As a computer guy, I also appreciate the fact that many people don't fully harness the power of auto-replies, faqs, macros, scripts, batching, etc. Even when my work propagated to others and our unit had plenty of free time, all that happened was more filler was added to our workload to make us look busy, or our staff was assigned elsewhere to places not as efficient. So, I'd recommend following the advise he offers for being more efficient and less plugged in, but not necessarily making it known you're doing so unless you're forced into a corner.

I feel like success in these field requires a type of personality not everyone has, or wants to have he references the 'Girls Gone Wild' videos as a good example of direct marketing?? That may be a true example - but all the money in the world can't make taking advantage of a bunch of drunk girls appealing to me - so, for me it's not a good example.

I'll end by saying the book is short enough to warrant reading. It has some interesting enough ideas peppered throughout that if you can plow through the stuff that you don't like, get it out from the library and read it or flip through it at the book store to see if you get anything from it, but don't necessarily download thinking it will change your life.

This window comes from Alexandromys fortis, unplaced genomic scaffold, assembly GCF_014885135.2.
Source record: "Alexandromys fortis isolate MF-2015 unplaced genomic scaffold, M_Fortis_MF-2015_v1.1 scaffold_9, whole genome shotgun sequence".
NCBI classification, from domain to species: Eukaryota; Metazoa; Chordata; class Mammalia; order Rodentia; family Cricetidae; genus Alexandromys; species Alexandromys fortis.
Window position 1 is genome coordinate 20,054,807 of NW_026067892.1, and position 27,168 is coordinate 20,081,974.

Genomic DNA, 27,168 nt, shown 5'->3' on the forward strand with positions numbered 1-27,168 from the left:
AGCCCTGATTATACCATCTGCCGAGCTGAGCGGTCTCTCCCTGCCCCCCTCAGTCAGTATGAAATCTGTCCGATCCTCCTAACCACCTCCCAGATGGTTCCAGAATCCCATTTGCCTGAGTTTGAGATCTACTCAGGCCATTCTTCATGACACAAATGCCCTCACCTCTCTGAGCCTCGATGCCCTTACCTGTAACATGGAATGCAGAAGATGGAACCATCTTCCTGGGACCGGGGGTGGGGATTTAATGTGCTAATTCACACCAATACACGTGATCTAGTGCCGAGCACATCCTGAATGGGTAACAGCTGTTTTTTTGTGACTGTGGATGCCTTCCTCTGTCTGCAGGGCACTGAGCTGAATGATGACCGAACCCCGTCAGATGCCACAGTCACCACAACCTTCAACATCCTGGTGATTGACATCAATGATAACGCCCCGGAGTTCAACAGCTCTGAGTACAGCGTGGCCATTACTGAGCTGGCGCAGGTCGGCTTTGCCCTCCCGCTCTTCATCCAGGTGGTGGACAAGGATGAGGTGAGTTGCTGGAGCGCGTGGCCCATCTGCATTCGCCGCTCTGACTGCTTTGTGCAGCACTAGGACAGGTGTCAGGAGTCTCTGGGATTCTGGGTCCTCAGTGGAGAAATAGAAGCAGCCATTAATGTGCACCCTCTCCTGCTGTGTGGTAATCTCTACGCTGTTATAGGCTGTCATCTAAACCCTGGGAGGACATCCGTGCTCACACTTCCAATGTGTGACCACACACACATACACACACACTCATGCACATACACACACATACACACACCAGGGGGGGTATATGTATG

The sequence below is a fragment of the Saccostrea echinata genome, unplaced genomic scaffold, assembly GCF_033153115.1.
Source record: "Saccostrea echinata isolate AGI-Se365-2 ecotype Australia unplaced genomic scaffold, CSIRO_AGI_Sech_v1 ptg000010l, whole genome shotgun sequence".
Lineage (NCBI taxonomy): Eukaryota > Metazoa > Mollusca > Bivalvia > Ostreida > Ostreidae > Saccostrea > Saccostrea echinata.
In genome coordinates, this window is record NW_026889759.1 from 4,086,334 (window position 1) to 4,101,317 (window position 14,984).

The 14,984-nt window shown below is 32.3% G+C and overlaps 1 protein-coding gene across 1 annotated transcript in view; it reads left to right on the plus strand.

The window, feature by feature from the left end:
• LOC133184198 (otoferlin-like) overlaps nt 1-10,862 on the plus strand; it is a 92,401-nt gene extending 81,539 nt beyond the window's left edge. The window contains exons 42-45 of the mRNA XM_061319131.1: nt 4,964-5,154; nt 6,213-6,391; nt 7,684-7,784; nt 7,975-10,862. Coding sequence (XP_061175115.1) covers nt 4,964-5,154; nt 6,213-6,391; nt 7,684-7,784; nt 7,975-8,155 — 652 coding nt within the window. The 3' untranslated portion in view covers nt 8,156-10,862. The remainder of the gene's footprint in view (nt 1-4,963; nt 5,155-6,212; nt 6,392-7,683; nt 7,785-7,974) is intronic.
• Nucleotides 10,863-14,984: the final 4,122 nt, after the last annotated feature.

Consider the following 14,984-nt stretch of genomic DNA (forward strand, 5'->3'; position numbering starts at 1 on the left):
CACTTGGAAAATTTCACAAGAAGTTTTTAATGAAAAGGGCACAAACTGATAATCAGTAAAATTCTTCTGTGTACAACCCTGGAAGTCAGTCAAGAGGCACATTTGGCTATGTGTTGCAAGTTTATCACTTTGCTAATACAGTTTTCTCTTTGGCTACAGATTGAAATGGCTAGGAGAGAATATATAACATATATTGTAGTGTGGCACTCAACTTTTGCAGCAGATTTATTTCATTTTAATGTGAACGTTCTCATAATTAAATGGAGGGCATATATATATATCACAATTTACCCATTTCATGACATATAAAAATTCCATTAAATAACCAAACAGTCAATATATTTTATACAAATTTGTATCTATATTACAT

Mar 11, Naveed rated it did not like it Recommends it for: Spineless people. This book is garbage. I donated it to my local library shortly after completing it. First off - the number of plugs Ferriss puts in his book is unbelievable. He's clearly getting a small cut from each of these people who want to "advertise" in his book.

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Secondly - he talks mostly about himself throughout this book. As opposed to Guy Kawasaki who might actually give instructions, and most likely will inspire, Tim Ferriss is so insecure about himself that he has to talk about his own dance skills This book is garbage. As opposed to Guy Kawasaki who might actually give instructions, and most likely will inspire, Tim Ferriss is so insecure about himself that he has to talk about his own dance skills before he gets into the meat of the book.